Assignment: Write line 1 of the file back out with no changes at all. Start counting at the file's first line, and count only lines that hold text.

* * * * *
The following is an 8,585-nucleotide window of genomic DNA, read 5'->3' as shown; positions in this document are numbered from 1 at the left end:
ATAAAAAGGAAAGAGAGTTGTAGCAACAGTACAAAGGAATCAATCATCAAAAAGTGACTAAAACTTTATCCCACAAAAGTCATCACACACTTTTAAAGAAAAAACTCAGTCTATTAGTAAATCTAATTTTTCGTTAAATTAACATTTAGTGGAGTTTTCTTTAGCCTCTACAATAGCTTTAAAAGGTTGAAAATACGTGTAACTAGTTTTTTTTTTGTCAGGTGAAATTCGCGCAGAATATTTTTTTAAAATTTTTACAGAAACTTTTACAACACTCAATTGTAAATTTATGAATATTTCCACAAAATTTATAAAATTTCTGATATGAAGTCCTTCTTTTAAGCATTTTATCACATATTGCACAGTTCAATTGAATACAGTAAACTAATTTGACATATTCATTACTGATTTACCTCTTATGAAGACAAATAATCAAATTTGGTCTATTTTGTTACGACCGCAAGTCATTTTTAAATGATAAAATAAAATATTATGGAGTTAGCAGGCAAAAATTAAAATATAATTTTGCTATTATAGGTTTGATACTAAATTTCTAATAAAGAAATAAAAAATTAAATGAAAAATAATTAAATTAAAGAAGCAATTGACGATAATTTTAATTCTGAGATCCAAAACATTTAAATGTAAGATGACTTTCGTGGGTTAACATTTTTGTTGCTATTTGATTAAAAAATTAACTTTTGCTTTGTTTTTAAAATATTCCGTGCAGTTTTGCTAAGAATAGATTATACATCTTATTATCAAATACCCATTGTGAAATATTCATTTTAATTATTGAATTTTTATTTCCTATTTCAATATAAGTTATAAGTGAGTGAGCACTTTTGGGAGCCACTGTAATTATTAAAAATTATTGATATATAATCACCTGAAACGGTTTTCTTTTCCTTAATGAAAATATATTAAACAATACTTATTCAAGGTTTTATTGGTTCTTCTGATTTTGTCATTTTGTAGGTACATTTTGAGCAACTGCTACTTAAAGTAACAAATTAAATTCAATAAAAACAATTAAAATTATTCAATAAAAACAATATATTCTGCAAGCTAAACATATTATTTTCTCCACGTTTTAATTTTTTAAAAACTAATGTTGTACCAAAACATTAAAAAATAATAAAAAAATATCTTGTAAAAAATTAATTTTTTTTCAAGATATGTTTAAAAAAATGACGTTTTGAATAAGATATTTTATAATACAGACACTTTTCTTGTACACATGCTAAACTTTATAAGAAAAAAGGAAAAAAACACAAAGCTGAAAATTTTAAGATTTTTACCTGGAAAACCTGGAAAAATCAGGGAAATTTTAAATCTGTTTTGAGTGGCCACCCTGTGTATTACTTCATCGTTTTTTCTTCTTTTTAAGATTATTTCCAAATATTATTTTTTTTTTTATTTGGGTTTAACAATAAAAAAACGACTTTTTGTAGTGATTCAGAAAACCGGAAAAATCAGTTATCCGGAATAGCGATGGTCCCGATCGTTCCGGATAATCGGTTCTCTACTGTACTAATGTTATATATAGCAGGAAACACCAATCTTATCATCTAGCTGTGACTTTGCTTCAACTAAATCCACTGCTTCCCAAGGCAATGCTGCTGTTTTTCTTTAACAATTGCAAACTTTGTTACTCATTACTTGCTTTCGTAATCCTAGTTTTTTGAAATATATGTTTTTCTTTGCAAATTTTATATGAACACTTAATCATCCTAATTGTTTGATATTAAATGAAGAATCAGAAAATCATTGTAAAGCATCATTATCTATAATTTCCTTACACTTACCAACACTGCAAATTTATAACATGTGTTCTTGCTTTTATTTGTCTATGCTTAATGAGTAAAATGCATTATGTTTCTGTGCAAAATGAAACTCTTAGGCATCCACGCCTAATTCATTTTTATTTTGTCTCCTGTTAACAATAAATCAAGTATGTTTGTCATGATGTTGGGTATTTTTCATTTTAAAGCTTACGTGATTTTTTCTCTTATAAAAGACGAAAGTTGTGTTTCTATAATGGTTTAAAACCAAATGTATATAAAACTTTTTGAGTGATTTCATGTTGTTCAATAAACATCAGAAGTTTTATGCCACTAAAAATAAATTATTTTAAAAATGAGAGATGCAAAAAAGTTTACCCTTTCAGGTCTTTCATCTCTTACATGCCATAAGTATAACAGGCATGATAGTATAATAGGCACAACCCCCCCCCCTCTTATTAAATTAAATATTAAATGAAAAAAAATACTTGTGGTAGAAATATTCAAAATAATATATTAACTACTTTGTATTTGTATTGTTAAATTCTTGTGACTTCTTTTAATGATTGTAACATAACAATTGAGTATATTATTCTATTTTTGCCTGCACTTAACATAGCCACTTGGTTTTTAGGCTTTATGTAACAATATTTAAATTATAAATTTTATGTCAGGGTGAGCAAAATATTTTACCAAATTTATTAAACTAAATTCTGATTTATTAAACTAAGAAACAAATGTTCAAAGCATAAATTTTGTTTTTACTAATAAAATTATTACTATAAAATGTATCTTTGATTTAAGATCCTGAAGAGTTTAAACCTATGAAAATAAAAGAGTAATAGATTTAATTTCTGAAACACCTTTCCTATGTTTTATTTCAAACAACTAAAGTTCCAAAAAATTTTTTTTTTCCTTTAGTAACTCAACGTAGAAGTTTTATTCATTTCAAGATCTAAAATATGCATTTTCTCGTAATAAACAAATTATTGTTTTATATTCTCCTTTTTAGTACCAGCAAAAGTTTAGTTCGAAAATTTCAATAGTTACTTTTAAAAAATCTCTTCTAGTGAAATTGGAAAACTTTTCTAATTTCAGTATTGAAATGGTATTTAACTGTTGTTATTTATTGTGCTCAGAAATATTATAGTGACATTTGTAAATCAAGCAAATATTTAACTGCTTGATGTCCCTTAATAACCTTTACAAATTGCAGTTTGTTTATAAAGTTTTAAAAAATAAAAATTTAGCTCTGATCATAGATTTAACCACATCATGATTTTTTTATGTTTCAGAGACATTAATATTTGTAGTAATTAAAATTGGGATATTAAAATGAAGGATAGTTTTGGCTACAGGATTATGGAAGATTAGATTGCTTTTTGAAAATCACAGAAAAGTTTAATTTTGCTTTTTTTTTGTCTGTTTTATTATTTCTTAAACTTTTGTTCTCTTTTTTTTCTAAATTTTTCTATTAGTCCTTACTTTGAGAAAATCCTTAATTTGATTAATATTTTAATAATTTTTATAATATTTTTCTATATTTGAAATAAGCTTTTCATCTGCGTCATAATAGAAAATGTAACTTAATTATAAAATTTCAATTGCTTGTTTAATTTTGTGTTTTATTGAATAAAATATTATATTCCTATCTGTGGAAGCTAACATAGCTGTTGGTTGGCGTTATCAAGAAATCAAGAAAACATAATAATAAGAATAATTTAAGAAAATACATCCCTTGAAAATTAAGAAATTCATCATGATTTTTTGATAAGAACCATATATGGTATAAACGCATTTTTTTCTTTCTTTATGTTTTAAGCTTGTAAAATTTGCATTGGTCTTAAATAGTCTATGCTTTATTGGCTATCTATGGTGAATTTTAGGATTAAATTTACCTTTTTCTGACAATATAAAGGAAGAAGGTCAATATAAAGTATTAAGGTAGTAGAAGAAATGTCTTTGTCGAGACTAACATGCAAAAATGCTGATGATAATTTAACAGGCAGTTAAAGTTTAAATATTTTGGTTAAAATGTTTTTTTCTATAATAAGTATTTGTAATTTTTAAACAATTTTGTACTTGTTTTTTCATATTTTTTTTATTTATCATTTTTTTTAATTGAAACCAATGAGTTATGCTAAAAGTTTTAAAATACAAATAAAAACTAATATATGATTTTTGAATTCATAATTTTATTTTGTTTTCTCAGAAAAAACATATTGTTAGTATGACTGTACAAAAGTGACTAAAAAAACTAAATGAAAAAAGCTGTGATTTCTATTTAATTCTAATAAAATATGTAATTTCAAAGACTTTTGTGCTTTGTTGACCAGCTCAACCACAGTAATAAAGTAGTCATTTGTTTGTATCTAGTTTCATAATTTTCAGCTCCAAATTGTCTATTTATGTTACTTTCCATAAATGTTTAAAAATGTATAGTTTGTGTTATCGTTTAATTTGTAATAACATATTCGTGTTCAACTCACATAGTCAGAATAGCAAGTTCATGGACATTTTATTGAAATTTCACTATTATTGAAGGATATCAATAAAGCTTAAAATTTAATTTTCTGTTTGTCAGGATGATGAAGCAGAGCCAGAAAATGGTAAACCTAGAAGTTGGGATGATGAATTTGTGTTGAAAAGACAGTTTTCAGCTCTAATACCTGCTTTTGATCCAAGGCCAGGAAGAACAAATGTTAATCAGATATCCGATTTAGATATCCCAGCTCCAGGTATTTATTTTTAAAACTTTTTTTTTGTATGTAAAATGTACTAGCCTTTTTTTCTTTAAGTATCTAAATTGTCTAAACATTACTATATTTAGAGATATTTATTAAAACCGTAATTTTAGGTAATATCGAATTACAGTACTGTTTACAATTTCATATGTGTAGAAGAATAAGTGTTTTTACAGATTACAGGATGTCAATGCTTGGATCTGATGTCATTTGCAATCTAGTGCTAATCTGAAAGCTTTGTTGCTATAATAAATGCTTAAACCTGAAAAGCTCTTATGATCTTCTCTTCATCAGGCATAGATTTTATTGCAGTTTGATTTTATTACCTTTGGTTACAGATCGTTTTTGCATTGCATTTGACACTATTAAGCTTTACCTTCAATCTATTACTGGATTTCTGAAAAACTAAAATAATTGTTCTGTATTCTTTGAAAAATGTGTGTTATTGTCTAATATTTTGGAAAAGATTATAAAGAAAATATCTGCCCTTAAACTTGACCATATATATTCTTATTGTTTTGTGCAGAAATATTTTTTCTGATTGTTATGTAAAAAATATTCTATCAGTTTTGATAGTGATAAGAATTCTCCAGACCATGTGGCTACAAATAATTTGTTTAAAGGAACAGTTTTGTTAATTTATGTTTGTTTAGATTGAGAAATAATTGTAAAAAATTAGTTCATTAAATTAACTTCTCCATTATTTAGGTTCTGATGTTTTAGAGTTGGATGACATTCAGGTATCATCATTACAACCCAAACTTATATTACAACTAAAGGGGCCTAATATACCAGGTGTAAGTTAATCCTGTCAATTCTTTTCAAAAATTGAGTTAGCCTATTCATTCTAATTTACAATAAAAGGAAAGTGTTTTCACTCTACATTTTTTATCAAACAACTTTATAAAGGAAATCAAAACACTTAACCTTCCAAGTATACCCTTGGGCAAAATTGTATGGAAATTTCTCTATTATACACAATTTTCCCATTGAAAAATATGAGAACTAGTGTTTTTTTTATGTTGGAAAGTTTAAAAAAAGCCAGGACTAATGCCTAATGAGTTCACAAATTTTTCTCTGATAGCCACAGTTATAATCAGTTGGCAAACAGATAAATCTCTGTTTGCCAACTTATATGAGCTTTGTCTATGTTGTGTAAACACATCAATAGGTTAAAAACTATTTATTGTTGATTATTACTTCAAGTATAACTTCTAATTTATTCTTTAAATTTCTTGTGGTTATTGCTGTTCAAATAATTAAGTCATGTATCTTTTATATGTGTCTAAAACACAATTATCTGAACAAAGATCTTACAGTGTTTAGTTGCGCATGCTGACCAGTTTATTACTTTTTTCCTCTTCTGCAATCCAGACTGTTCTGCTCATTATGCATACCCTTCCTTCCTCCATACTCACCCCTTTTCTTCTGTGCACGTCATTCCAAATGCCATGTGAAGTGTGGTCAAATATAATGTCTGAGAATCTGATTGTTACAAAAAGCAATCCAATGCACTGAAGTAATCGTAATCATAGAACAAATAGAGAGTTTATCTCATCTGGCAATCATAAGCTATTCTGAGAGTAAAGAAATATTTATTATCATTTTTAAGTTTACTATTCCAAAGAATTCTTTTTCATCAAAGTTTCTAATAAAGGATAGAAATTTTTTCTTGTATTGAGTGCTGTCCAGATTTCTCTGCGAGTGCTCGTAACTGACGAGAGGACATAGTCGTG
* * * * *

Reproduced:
The following is an 8,585-nucleotide window of genomic DNA, read 5'->3' as shown; positions in this document are numbered from 1 at the left end: